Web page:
Roberta has spent most of her young life quietly yearning for acceptance. She may have finally found it in the form of an artist named Stevie. At first glance, Stevie and Roberta are opposites, but they become fast friends over a shared love of food. Together they create the Supper Club, a secret society of women who eat without shame, consume as much as they want, and celebrate their hunger and indulgences. Most of all, they’re unapologetic about their bodies and the space they occupy. As the club grows, so too does its spirit of rebellion, and Roberta must come to terms with her past if she hopes to return to the world with her new sense of freedom.

Black Buck

By Mateo Askaripour

Twentysomething Darren is plodding through a low-key existence, working at Starbucks and living at home with his mom, when he’s offered a life-changing opportunity. The CEO of New York’s hottest new startup thinks he’d make a great salesman, and after a grueling week of training, Darren is on the team. He’s also the only Black man in the entire company. Determined to succeed, Darren transforms into “Buck,” a ruthless salesman who is utterly unrecognizable from his former self. Buck outperforms them all. But when his star crashes as quickly as it rose, he hatches a new plan — bringing droves of young POC into the American sales force. A merciless satire of startup culture, the American dream, and the ever-shifting expectations of adulthood, Black Buck is the wild office comedy–drama of the year.

We Ride Upon Sticks

By Quan Barry

In 1692, Danvers, Massachusetts, was the site of Ann Putnam’s damning accusations that sparked the Salem witch trials. Flash forward to 1989, and the young women of Danvers are more concerned about scoring the coolest new cassette. Then there’s the high school girl’s field hockey team, led by Ann Putnam’s descendant, Abby. Abby’s co-captain is Jen Fiorenza, whose bleached-blond bangs see and know all. Together, the team will dabble in the dark arts if that’s what it takes to get to state finals. And if they can dispel some of their town’s puritanical beliefs about femininity along the way, all the better. An enchanting mix of ’80s nostalgia and female camaraderie, We Ride Upon Sticks is a “fresh coming-of-age story” (TIME) that’s wickedly fun.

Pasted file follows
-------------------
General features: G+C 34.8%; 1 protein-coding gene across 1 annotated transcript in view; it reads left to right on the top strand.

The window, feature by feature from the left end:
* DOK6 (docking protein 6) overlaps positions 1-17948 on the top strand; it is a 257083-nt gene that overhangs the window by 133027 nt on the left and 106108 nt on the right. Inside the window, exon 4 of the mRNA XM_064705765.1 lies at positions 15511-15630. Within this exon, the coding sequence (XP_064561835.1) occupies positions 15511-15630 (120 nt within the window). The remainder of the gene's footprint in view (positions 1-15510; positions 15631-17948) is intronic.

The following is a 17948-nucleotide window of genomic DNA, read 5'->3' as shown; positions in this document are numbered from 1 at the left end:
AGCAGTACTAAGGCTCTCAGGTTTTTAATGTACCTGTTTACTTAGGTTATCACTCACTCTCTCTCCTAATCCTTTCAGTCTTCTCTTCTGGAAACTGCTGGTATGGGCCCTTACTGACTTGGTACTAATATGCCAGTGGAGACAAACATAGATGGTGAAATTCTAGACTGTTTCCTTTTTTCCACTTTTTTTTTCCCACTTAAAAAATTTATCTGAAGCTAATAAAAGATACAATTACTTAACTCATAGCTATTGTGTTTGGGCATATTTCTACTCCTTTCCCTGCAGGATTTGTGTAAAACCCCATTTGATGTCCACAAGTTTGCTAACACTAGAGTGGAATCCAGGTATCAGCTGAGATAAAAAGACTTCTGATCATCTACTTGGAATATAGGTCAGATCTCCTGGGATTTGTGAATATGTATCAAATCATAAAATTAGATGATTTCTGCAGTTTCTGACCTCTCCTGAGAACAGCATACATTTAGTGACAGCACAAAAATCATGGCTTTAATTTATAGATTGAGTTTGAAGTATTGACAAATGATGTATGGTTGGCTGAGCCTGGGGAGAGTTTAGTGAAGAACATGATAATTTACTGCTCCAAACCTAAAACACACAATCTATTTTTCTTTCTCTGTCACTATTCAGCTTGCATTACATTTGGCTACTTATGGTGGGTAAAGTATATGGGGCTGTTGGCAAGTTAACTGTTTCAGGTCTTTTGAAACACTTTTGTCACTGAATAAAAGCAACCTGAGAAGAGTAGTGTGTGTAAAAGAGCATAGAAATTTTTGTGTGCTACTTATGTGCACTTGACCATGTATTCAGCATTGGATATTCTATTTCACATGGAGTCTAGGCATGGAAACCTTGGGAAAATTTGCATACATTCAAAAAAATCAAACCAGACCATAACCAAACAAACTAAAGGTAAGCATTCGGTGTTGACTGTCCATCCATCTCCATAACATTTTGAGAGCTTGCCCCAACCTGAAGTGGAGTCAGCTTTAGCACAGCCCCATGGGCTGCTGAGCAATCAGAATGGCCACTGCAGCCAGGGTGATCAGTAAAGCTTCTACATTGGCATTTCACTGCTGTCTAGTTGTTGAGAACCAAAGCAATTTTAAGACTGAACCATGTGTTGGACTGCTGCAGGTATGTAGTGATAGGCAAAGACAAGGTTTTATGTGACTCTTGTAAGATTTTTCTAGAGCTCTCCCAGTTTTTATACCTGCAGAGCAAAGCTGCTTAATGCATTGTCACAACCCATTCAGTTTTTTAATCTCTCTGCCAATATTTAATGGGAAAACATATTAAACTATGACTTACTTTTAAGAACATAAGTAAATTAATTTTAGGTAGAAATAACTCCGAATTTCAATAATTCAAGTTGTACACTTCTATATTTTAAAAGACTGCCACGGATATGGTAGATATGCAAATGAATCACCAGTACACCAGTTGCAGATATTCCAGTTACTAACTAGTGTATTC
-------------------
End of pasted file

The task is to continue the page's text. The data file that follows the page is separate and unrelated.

The Idiot

By Elif Bautman

In her celebrated debut, Elif Bautman brilliantly chronicles the humor, pain, and wonder of being a young person on the cusp of adulthood, tapping into that moment when the world widens before you and everything is new. Selin is the daughter of Turkish immigrants, and she’s a freshman at Harvard. Soon she’s making friends with people from around the world and taking classes on topics she’s never imagined. A love affair blossoms over email with Ivan, a mathematics student from Hungary. At the end of the school year, Selin finds herself teaching English in the Hungarian countryside after visiting a friend in Paris. Her life is a whirlwind, and while sorting it all out may make her feel like an idiot, it’s a growing pain she’s excited to endure.

Skippy Dies

By Paul Murray

Fourteen-year-old Skippy is found dead at a local Dublin donut shop — and everyone, it seems, is a suspect. Among the cast of suspicious characters: a teenage drug dealer and Skippy’s romantic rival; Skippy’s brilliant best friend, who’s determined to crack open a portal to a parallel universe; the school’s smooth-talking headmaster; and a 14-year-old rapper who insists on being called “MC Sexecutioner.” Finding a killer may be difficult with this motley crew, but they’re sure to hold the answers to some of life’s other big questions. Do not miss Murray’s dazzling and darkly funny take on adolescence and the problematic life of teenage boys.

Gold Diggers

By Sanjena Sathian

This dazzling coming-of-age novel by Sanjena Sathian combines humor and magic with a scathing satire of the American dream. Neil Narayan is a teenager in Atlanta, feeling the pressure from his immigrant parents to be capital-S successful. The problem is, he has no interest in the track laid before him by his mom and dad. That said, Neil does know what he wants: Anita, his beautiful neighbor. When Anita reveals that she has a magic potion that delivers endless ambition, Neil takes it… and then proceeds to destroy everything important in his path. Years later, desperately in need of a comeback, Neil searches for Anita, hoping to convince her to give him one more drop of magic. This time, he swears, he’ll be different.